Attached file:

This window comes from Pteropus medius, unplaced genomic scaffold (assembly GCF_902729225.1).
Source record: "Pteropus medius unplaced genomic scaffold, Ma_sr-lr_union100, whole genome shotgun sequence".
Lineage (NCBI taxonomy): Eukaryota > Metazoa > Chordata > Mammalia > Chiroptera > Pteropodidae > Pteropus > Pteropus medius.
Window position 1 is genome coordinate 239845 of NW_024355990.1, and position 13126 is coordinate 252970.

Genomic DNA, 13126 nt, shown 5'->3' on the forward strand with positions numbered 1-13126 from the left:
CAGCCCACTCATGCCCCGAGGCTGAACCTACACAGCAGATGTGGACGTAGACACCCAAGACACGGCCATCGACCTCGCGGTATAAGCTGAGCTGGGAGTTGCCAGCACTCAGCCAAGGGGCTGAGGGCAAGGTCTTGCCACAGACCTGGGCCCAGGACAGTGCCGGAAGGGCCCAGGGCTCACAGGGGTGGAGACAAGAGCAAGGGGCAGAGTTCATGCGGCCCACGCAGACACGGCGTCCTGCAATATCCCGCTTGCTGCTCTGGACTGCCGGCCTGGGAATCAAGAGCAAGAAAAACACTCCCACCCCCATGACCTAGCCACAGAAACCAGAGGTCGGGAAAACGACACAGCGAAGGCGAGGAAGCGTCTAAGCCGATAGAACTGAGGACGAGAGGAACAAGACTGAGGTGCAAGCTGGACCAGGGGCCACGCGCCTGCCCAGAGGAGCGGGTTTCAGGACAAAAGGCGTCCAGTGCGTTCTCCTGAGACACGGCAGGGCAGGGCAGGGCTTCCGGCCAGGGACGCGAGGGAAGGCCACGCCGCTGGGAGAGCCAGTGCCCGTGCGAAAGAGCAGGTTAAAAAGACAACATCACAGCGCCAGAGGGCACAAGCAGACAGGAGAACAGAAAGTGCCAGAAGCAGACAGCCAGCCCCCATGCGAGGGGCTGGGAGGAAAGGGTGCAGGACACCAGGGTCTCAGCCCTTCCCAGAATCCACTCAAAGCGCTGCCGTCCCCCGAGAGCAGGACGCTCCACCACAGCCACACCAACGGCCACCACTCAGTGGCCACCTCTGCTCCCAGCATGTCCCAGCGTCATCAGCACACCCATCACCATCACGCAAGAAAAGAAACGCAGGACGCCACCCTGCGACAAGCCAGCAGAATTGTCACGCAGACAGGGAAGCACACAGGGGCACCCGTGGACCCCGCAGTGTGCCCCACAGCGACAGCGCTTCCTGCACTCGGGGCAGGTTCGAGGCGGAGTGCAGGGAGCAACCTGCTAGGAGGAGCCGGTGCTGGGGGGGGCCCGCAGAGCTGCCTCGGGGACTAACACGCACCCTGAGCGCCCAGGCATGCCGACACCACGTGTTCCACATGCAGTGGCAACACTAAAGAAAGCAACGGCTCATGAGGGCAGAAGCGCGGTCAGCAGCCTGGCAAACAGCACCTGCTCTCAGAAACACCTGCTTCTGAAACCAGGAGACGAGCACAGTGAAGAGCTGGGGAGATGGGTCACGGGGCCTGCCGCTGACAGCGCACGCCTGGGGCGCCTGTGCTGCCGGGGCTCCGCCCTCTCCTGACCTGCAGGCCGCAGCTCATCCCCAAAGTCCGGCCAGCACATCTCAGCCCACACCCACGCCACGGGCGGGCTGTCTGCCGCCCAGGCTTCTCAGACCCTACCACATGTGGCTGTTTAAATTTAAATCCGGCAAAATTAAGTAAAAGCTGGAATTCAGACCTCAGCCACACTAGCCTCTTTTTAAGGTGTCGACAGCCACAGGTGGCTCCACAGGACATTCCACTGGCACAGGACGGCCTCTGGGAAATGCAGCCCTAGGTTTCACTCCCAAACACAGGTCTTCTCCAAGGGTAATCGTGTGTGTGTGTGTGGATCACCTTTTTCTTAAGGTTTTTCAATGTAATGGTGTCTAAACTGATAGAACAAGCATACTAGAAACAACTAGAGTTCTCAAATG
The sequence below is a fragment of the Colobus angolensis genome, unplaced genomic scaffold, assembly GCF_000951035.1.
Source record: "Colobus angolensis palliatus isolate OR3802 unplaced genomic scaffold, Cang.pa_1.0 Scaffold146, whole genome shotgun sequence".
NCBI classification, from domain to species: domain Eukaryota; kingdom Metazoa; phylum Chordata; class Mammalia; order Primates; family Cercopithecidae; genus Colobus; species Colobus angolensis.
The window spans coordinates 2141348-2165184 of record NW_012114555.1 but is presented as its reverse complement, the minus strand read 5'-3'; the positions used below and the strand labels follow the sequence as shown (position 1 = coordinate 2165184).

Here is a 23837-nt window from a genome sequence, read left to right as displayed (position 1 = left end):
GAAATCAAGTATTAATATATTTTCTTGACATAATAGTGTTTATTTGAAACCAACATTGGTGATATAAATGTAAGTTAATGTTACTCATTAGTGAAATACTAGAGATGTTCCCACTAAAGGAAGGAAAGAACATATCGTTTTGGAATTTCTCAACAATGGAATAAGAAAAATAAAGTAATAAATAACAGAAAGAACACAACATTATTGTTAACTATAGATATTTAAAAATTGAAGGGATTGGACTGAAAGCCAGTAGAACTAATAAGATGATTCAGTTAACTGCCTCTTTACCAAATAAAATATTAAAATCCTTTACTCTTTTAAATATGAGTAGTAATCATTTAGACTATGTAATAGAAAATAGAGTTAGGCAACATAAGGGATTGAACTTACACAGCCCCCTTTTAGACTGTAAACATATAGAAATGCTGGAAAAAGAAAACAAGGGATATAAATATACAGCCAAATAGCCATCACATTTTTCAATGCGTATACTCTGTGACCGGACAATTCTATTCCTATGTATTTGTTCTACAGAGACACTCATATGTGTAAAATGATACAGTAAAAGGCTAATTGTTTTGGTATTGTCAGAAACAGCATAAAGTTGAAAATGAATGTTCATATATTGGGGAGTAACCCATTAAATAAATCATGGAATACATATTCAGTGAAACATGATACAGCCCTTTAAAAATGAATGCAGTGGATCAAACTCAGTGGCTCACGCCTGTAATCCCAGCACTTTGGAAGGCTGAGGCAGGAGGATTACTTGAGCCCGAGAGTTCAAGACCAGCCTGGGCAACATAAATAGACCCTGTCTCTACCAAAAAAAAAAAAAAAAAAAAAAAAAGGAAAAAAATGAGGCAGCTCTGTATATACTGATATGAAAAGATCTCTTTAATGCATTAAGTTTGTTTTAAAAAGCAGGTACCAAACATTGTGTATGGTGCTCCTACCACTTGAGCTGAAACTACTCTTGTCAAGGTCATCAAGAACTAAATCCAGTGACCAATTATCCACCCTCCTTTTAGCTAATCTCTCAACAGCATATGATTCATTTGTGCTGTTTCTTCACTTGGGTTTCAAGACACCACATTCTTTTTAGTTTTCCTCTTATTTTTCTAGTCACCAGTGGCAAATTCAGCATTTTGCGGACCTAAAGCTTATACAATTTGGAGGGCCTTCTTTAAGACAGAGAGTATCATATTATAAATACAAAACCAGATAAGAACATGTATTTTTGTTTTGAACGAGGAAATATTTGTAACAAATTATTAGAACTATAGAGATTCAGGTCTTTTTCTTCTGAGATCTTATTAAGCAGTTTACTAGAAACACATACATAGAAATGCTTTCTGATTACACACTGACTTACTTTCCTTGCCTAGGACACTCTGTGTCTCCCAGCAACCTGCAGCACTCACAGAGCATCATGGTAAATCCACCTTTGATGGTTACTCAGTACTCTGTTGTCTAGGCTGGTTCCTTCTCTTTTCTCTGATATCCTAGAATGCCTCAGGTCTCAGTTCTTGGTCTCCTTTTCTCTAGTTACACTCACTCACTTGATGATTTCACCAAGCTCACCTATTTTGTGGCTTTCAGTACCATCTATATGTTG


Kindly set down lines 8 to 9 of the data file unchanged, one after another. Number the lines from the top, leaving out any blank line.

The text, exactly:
Source record: "Colobus angolensis palliatus isolate OR3802 unplaced genomic scaffold, Cang.pa_1.0 Scaffold146, whole genome shotgun sequence".
NCBI classification, from domain to species: domain Eukaryota; kingdom Metazoa; phylum Chordata; class Mammalia; order Primates; family Cercopithecidae; genus Colobus; species Colobus angolensis.